Rare footage of a live show with the two Clacton dolphins on the Pier
Bubble & Squeak on Clacton Pier (1970's)
A very rare piece of footage of the dolphins & trainer Reg Bloom
Clacton Pier 1977 in full swing with a great line up of attractions
The Dolphin Shows arrived at Clacton Pier on the 1st August 1971, The first dolphin was Maria who came from Malta as the two dolphins Bubble and Squeak were delayed in America.
Maria gave five public performances a day each lasting 45 minutes, and entertained and educated crowds
from far & near. When Bubble and Squeak arrived the three of them hit it off straight away, training sessions were performed by Reg and his assistant Paulette, teaching them tricks and keeping them
active inbetween shows, Reg also admitted being educated by them also.
I have been fortunate enough to speak to
Reg about his time with the dolphins, his passion for dolphins is unprecedented & the
care of Bubble & Squeak was a precise operation for Reg.
The dolphins where a part of Reg's family not just a show, Squeak was a little terror & on training
would play up and not do as she was told some of the time, she always wanted to do things her
own way trying different ways of doing things, she loved playing football in the pool.
In May 1975 Reg Bloom anounced that Squeak was pregnant, this was shortly after she was moved
back to the Clacton dolphinarium after the storm that damaged the pool.
Bubbles died after swallowing a childs toy windmill in August 1978 & Squeak morned the loss of her
companion for a while but still carried on entertaining the crowds, it was her strong character & the care of
her owners that got her through this sad time.
Squeak moved to a dolphin park in Spain from Clacton and once again was in the care of Reg for many years afterwards. Reg did alot of good work in the conservation of dolphins & whales throughout his life and was well respected in the industry & with the people he entertained.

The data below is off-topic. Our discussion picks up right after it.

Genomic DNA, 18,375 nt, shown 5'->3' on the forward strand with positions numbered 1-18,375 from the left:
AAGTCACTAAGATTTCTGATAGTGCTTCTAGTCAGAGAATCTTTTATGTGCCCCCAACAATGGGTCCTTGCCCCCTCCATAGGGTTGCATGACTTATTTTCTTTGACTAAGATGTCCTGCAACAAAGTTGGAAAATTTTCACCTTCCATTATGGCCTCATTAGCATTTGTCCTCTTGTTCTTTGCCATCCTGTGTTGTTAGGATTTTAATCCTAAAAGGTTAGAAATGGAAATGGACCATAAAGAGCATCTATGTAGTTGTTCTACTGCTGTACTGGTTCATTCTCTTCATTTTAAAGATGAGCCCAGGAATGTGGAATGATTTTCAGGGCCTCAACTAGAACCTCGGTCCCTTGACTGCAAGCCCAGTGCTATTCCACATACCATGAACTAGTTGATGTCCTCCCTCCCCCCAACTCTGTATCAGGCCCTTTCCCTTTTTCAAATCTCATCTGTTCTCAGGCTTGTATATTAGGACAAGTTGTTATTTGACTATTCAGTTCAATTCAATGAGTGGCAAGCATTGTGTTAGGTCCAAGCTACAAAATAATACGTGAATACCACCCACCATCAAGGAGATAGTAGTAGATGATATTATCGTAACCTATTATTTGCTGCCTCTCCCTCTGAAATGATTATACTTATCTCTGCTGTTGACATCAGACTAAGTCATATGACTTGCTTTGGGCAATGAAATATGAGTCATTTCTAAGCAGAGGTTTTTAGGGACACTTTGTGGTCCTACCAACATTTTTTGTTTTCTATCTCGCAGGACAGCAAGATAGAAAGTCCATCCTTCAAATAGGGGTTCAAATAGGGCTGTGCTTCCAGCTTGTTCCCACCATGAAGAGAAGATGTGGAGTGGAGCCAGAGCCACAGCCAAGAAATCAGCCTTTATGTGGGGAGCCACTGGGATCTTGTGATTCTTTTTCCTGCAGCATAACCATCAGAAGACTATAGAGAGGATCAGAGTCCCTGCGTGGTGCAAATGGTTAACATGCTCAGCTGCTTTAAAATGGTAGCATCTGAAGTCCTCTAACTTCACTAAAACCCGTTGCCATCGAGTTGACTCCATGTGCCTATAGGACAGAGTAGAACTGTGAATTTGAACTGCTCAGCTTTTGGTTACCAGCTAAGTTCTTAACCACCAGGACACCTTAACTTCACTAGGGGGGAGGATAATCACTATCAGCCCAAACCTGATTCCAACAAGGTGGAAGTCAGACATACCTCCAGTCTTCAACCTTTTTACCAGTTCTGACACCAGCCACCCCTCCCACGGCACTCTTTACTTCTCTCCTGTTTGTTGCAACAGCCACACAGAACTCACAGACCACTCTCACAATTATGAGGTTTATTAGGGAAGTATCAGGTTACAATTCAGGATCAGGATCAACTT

Squeak passed away in Spain in 2006 at the age of 39, she had 4 babies in her life time, her babies are still
alive today. It is a fact that dolphins live a lot longer captive than in the wild, this is due to no threats
by fishing nets, pollution or shark attacks.
Reg is now retired and by the sound in his voice when I spoke to him, he misses the dolphins very
much as they where so friendly & a joy to work with.
A full audience enjoying the tricks performed by Bubble & Squeak
A dolphin show with Bubble & Squeak playing football with two young lads, this is an early photo
before the shows in the colour photos above, the show was set in a different part of the pool
The stars of the show "Bubble & Squeak"
Maria the dolphin performing with Reg and Paulette
Paulette with Maria the Dolphin
Maria jumping over Paulette during a show
Through the hoop
A dolphin balancing an umbrella, one of many tricks
Reg Bloom with the Dolphins
Reg Bloom and the leaping dolphin
Bubble, Squeak & Maria with trainer Paulette
Bubble & Squeak at Clacton Pier (1973)
Close up of one of the many dolphins from the pier
Reg shaking hands with one of the dolphins
One of the dolphins wearing novelty glasses
Bubble & Squeak together with sunglasses on for the Clacton sun
By 1986, only five dolphinariums had managed to survive in the UK.
Those establishments were Brighton Aquarium and Dolphinarium, Flamingo Land in North Yorkshire,
Knowsley Safari Park on Merseyside near Liverpool, Morcambe Marineland in Lancashire,
and Windsor Safari Park Ltd.
The last captive dolphins in the UK went in 1993
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